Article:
We’re hearing a lot today about a so-called “Living Constitution.” Indeed, Barack Obama has in the past bemoaned the fact that prior Supreme Courts, notably the one presided over by Earl Warren in the 1960s, failed to break “free from the essential constraints that were placed by the founding fathers in the Constitution.” He has also suggested that the U.S. Constitution was basically a “charter of negative liberties,” that falls far short of what is needed these days.
Of course, this is nothing all that new under the sun, it has been noised about before. In fact, many now look back on the days of the New Deal and Franklin Roosevelt’s government-by-winging-it as the gold standard of what should be done now. FDR talked much about the Constitution of the United States being a “living” document. He tried to “fundamentally transform” the court in 1937 via a court packing scheme—though this became his political bridge-too-far.
But undeterred even by the fact that his New Deal vision-hallucination created an actual second Great Depression in 1938 and that it took the mobilization efforts of World War II to really end economic hard times, he forged ahead. With fanatical zeal compounded by health challenges that many now believe were messing with his mind and judgment by 1944, Mr. Roosevelt invented a whole new collection of “rights” for the American people—apparently just by saying so. One was “the right to adequate medical care.” Another was “the right of every family to a decent home.” I suppose that now, with the latest developments regarding the health care issue, we should be on the lookout for an eventual Rooseveltian effort to make sure everyone gets a decent home subsidized by “We the people.”
Now that well-honed “community organizer” skills have been applied to Congress, look soon for the rhetoric, not to mention the arm twisting, to muscle-up in efforts to ensure that the Supreme Court falls in line and marches in step. I am convinced that what we are going to see in not-too-distant days to come will be nothing short of a full-court press, one that will make Mr. Obama’s dressing down of the Justices during his recent State of the Union address look like an exercise in ego-enriching affirmation.
Look for language reminiscent of what Franklin Roosevelt used during the 1936 campaign—rhetoric that should have been a red flag to Americans indicating hubris to come. During his acceptance speech before the Democratic convention in Philadelphia that year, he railed against his favorite straw men—“economic royalists”—and by extension their defenders (including those stodgy “conservatives” on the Supreme Court who stood in the way of progress). Having been accused (rightly, in my opinion) of trying to, in effect, “fundamentally transform America” in ways unwarranted by anything in the nation’s political or documentary past, he waxed defensive: “These economic royalists complain that we seek to overthrow the institutions of America. What they really complain of is that we seek to take away their power. Our allegiance to American institutions requires the overthrow of this kind of power. In vain they seek to hide behind the flag and the Constitution.”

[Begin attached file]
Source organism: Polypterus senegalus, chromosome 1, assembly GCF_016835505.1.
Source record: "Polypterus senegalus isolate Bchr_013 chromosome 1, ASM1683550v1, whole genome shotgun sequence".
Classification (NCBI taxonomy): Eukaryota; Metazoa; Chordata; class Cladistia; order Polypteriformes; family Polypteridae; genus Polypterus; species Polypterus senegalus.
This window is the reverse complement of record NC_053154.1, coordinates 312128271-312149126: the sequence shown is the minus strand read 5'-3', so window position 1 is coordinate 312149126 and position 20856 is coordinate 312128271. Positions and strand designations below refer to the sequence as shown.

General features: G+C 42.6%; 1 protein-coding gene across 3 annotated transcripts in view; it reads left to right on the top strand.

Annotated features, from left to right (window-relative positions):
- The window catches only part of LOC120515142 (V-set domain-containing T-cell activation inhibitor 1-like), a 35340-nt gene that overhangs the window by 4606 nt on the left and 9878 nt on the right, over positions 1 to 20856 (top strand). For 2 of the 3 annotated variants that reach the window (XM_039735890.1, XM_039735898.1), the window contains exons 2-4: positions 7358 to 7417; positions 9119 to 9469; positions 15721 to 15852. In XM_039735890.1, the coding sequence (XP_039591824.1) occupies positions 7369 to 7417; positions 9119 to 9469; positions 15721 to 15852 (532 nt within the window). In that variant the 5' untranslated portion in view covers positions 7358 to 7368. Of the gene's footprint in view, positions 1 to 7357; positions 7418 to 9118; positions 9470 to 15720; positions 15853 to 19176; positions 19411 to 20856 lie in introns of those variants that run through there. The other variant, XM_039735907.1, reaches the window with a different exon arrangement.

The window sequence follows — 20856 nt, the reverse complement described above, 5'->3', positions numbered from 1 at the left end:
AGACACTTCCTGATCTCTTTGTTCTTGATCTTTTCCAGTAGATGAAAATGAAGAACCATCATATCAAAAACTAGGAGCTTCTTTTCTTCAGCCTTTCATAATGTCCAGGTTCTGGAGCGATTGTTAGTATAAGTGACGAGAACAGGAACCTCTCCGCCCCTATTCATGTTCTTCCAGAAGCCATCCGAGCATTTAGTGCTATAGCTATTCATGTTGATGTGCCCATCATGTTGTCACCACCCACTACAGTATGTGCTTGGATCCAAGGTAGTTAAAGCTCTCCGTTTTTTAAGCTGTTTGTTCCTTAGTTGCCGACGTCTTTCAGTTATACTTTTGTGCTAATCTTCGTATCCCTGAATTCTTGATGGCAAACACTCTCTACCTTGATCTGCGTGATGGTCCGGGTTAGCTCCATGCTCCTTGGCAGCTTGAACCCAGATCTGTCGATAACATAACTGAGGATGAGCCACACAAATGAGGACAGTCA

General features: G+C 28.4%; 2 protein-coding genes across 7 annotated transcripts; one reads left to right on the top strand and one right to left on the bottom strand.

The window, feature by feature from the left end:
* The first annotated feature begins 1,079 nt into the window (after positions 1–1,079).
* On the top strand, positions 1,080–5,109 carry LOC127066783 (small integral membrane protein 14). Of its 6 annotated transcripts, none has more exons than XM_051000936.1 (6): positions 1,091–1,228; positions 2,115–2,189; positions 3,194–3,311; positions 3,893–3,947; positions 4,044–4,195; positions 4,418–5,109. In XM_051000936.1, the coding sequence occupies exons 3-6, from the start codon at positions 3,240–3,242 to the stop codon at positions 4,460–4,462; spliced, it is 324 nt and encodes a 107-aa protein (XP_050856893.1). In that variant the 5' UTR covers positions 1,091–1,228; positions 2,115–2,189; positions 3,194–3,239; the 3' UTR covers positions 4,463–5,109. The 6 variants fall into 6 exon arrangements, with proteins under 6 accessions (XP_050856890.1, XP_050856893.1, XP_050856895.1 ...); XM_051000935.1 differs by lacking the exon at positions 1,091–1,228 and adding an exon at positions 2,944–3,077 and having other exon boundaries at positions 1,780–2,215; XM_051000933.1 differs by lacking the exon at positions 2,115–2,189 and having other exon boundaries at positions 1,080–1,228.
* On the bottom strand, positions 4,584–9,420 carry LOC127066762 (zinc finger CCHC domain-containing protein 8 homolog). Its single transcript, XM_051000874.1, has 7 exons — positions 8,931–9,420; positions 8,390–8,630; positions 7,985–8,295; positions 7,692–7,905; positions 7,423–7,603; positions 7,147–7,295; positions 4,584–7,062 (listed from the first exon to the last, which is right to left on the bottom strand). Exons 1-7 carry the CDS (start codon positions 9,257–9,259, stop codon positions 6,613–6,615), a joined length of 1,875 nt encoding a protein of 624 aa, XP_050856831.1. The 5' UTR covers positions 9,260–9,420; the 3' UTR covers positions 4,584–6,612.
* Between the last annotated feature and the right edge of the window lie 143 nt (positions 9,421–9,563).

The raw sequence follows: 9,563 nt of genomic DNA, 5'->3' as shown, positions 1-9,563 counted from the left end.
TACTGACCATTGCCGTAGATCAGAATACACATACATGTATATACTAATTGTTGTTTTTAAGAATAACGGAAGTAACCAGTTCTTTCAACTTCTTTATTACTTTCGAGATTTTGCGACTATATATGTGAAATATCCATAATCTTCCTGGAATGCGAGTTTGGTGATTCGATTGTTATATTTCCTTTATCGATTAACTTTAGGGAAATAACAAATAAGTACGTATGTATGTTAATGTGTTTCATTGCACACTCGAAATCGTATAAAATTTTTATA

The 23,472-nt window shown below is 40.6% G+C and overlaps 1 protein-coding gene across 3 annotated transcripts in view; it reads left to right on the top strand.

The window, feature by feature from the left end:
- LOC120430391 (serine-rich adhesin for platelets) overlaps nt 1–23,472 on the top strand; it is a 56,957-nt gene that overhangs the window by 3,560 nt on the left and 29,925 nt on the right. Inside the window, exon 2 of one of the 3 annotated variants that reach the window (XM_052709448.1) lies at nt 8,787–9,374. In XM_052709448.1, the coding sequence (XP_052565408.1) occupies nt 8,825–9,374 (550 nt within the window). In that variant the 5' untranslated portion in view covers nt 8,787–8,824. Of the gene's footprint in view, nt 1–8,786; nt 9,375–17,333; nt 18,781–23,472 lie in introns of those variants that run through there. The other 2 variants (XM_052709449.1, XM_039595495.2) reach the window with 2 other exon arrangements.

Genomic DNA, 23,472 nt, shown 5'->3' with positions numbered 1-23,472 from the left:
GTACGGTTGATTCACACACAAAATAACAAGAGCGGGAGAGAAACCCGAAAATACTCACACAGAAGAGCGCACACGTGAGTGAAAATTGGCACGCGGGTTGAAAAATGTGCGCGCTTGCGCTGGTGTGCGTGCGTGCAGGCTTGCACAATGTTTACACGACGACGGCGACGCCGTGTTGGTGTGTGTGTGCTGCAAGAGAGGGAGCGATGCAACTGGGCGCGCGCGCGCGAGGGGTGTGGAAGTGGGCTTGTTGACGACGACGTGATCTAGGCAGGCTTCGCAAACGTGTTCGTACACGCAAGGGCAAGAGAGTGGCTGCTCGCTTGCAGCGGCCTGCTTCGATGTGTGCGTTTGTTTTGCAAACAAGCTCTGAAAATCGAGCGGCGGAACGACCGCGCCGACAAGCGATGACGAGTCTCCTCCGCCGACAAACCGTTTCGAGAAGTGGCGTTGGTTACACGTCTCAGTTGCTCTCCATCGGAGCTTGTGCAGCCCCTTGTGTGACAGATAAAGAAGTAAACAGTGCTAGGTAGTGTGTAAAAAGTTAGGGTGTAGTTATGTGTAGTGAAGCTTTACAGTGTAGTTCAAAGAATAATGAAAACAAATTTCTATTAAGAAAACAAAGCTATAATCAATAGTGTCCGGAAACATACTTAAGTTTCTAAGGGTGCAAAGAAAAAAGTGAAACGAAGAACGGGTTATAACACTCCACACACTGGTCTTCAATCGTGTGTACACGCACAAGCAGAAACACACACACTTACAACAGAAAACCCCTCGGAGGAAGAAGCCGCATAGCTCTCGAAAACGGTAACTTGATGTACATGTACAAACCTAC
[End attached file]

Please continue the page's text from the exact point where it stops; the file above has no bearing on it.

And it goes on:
It is, I suppose, increasingly un-cool these days in some quarters to name-drop using the Founding Fathers of our country, but I think good ole, George Washington nailed it when he said: “The basis of our political systems is the right of the people to make or alter their Constitutions of government. But the Constitution which at anytime exists, ‘till changed by an explicit and authentic act of the whole People is sacredly obligatory upon all."
Yet today, we are on the verge of a period of potential judicial activism unprecedented in the history of the Republic—all in the name of a “Living Constitution.” It will be up to those on the court to resist the zeitgeist inside the Beltway. It will fall to people such as Justice Antonin Scalia, who has noted in the past that, “judges tinker with the Constitution to ‘do what the people want,’ instead of what the document actually commands,” to stand in the gap for the rest of us.
I am actually optimistic about this, especially in light of some of the efforts on the part of various State governments. Little noticed last fall in the Republican November sweep, was the election in Virginia of Ken Cuccinelli as state Attorney General. Ken was en route to the Federal courthouse in Richmond barely five minutes after President Obama put his pen to the health care measure last Tuesday, legal papers in hand. Other state AG’s are doing similar things across the country, but Cuccinelli’s argument is unique, as noted in coverage by the Washington Post:
“A Virginia law enacted this month that prohibits the government from requiring people to buy health insurance creates an ‘immediate, actual controversy’ between state and federal law that gives the state unique standing on which to sue.
The move was classic Cuccinelli -- bold, defiant and in-your-face, an effort to use any means at his disposal to stop what he sees as a federal government gone wild. That approach has transformed him in just a few months from being a fairly obscure state senator into a national conservative folk hero -- a tea partier with conviction and, more importantly, power.”
Of course, Cuccinelli’s efforts are all in the spirit of another Virginian—a man who once warned about the danger of the Constitution becoming “a mere thing of wax in the hands of the judiciary which they may twist and shape into any form they please.”
So said a guy named Thomas Jefferson a while back. Pardon the name-drop.